closed. this is the house folx. in setauket, new york. it took us 8 months to get here, in this ridiculous market. but here we are. can’t wait to move in, clean up, furnish and decorate. will be exciting to take our stuff out of storage after 1 1/2 years. may this house be as blessed as our last one – may it be filled with the laughter of family and friends alike. ameen.
with my mom and dad, for the first time since covid! so good to see them (finally) and my brother and his fam. my brother takes the best pictures btw <3
“Attributing imperial failures in Afghanistan, whether historical or current, to a combination of what Nivi Manchanda (in her Imagining Afghanistan) calls a “trans-historical, congenital Afghan predisposition” and “geographic determinism,” obscures more than it reveals: It prevents any serious analysis of why America and its allies’ 20-year mission failed so badly. It precludes drawing any lessons from their experiences there. And it forestalls any moral reckoning for either the damage inflicted by the occupation or the harms that will inevitably result from our withdrawal. After all, it was broken when we got here.“ More here.
“Nearly every property that comes up for sale is snapped up in days by a holiday rental company for far more money than any local family can afford to pay. If the trajectory continues — and there’s no indication that it won’t — there’s a good chance our local school will close before our child has a chance to attend.
I can’t describe to you the sinking feeling I get in my stomach every time a sixty-year-old suburban woman stops in front of our place and says to her husband, “oh, that one would be cute,” or worse, when a holiday rental company van pulls up and snaps a photo of our home.
There’s a ticking clock that hangs over our heads, counting down the days until we’ll inevitably have to move to a less desirable location, into likely a much smaller place, and still pay way more money, thanks to the commodification of real estate in the hands of Airbnb land-lorders.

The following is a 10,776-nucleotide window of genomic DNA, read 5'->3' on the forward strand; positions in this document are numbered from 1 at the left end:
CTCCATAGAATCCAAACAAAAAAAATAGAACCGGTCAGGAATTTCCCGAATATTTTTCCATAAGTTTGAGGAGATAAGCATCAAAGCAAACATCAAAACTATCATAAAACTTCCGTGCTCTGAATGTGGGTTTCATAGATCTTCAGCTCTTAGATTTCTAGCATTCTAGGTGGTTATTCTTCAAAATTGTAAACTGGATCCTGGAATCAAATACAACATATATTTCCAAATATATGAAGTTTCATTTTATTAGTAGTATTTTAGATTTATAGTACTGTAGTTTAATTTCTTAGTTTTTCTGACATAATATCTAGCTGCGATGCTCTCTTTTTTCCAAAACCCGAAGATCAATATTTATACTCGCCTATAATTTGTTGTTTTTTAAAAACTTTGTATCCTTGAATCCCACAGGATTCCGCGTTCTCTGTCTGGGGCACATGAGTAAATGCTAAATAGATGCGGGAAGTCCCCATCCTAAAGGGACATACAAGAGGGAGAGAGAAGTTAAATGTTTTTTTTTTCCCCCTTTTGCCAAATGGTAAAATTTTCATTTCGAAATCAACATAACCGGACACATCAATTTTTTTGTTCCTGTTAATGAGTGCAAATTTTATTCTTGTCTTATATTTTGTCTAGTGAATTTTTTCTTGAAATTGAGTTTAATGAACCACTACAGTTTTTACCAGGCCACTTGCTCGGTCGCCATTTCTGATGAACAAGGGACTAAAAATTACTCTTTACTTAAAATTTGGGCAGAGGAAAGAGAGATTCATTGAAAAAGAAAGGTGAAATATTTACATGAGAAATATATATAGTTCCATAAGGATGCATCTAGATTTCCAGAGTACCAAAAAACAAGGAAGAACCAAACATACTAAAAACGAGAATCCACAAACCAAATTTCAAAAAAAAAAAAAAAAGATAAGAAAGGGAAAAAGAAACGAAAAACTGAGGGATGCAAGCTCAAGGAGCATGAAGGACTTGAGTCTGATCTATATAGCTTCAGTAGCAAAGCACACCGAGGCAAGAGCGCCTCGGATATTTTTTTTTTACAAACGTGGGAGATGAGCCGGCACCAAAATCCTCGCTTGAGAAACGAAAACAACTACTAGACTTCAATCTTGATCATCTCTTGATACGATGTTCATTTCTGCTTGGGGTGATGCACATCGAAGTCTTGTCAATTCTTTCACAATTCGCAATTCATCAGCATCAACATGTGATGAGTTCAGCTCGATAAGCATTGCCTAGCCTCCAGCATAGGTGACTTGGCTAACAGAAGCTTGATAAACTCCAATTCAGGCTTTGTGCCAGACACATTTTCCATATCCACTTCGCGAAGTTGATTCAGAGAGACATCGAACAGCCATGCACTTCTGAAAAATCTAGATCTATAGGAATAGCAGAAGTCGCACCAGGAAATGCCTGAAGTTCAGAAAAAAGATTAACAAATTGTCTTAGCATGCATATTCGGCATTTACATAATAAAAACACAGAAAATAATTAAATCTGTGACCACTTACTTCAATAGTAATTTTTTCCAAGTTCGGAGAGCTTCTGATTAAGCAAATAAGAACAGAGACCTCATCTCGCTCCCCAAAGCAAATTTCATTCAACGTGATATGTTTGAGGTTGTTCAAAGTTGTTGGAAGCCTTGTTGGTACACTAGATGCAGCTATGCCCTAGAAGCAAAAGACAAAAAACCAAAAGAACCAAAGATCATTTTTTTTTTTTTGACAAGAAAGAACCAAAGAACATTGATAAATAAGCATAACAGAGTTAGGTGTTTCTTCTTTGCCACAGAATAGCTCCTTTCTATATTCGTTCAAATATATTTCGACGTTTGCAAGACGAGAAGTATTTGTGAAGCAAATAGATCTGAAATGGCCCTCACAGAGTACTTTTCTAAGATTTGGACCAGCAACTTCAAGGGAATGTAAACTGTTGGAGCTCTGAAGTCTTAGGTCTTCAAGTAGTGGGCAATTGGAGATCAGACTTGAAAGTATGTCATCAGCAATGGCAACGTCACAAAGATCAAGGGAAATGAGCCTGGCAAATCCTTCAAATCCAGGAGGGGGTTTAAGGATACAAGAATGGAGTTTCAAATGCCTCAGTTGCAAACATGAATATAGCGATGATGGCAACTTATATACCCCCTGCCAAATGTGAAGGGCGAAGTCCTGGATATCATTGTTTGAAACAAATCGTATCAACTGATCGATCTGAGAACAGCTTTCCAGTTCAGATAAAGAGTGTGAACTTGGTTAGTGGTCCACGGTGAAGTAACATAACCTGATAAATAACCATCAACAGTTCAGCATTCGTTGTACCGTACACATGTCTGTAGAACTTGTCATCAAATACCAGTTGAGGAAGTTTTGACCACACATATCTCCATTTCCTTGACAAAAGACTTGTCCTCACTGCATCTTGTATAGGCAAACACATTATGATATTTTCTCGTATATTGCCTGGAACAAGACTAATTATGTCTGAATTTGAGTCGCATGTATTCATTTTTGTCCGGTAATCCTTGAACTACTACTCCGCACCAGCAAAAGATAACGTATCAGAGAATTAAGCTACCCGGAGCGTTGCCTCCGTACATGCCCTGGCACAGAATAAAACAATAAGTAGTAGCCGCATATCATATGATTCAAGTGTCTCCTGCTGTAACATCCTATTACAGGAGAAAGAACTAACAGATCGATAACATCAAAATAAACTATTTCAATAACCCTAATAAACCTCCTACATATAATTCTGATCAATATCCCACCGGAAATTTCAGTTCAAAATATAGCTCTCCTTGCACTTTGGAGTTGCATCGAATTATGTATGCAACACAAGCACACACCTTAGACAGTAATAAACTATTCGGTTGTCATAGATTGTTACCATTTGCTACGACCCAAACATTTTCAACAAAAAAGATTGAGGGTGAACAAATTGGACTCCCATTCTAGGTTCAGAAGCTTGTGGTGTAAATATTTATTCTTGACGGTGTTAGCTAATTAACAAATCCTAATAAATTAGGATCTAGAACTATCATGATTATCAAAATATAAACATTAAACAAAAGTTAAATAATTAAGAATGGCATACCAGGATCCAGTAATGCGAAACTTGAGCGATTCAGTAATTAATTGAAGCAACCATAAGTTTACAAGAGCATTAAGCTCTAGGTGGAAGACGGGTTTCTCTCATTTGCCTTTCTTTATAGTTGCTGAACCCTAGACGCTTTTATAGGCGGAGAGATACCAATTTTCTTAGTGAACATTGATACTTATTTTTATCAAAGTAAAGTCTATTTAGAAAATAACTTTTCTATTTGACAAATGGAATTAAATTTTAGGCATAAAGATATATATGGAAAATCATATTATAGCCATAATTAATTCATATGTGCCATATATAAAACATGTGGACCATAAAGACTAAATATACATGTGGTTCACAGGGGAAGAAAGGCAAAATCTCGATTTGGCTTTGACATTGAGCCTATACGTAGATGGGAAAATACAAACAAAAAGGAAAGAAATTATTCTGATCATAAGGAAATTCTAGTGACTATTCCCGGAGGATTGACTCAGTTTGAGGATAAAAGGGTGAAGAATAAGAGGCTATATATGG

…Airbnb guests: I encourage you to stay in hotels, resorts, regulated bed and breakfasts, and in real commercially-zoned vacation rental properties, not in residential neighborhoods. If you want to use Airbnb in an ethical manner, do your due diligence to ensure that the property you’re renting is a bona fide owner-occupied unit and not a unit that has been taken away from a family. It’s deeply troubling to enjoy family vacation time in a space when you know another family has lost theirs — it’s time to make the Golden Rule popular again.
Citizens: Lobby your city councilors, county clerks, state representatives, and Congresspeople to ban all commercial activity and investment in residential real estate. Whether they include a 500% second house premium, a cost-prohibitive landlording license, or an outright ban on non-owner-occupied clerkless hotel rentals, we simply must drive investors out of the residential real estate market.” More here.
watched the first 4 episodes of ‘we are lady parts.’ wow. it’s one of the best shows i’ve seen. ever. nida manzoor (the writer, creator, director) is an absolute genius. how long have we (muslim/brown) women waited for something like this. can a show this creative and trope-free even be produced in america? i hope so. we need more.
so lucky to have found family on long island! dinner at our apt last night. from karachi to nyc, from one metropolis to another, it’s a small world